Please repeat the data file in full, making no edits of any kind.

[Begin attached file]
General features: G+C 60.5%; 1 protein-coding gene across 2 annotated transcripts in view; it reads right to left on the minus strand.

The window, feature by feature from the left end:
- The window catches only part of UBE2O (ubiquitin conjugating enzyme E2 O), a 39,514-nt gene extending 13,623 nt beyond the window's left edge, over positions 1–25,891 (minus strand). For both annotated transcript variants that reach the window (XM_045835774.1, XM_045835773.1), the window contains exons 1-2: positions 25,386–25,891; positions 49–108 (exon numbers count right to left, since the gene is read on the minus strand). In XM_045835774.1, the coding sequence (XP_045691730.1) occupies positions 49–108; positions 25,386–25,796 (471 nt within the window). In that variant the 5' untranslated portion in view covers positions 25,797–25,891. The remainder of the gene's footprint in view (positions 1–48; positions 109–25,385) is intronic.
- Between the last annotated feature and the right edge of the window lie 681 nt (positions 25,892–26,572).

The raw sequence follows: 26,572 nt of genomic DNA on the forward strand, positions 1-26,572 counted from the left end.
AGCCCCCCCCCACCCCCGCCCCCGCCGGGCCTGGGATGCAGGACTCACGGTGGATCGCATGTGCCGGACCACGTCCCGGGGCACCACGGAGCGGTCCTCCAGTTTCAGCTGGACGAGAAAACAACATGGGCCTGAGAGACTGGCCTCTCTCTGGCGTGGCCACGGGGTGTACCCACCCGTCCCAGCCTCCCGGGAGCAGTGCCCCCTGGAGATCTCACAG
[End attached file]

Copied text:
General features: G+C 60.5%; 1 protein-coding gene across 2 annotated transcripts in view; it reads right to left on the minus strand.

The window, feature by feature from the left end:
- The window catches only part of UBE2O (ubiquitin conjugating enzyme E2 O), a 39,514-nt gene extending 13,623 nt beyond the window's left edge, over positions 1–25,891 (minus strand). For both annotated transcript variants that reach the window (XM_045835774.1, XM_045835773.1), the window contains exons 1-2: positions 25,386–25,891; positions 49–108 (exon numbers count right to left, since the gene is read on the minus strand). In XM_045835774.1, the coding sequence (XP_045691730.1) occupies positions 49–108; positions 25,386–25,796 (471 nt within the window). In that variant the 5' untranslated portion in view covers positions 25,797–25,891. The remainder of the gene's footprint in view (positions 1–48; positions 109–25,385) is intronic.
- Between the last annotated feature and the right edge of the window lie 681 nt (positions 25,892–26,572).

The raw sequence follows: 26,572 nt of genomic DNA on the forward strand, positions 1-26,572 counted from the left end.
AGCCCCCCCCCACCCCCGCCCCCGCCGGGCCTGGGATGCAGGACTCACGGTGGATCGCATGTGCCGGACCACGTCCCGGGGCACCACGGAGCGGTCCTCCAGTTTCAGCTGGACGAGAAAACAACATGGGCCTGAGAGACTGGCCTCTCTCTGGCGTGGCCACGGGGTGTACCCACCCGTCCCAGCCTCCCGGGAGCAGTGCCCCCTGGAGATCTCACAG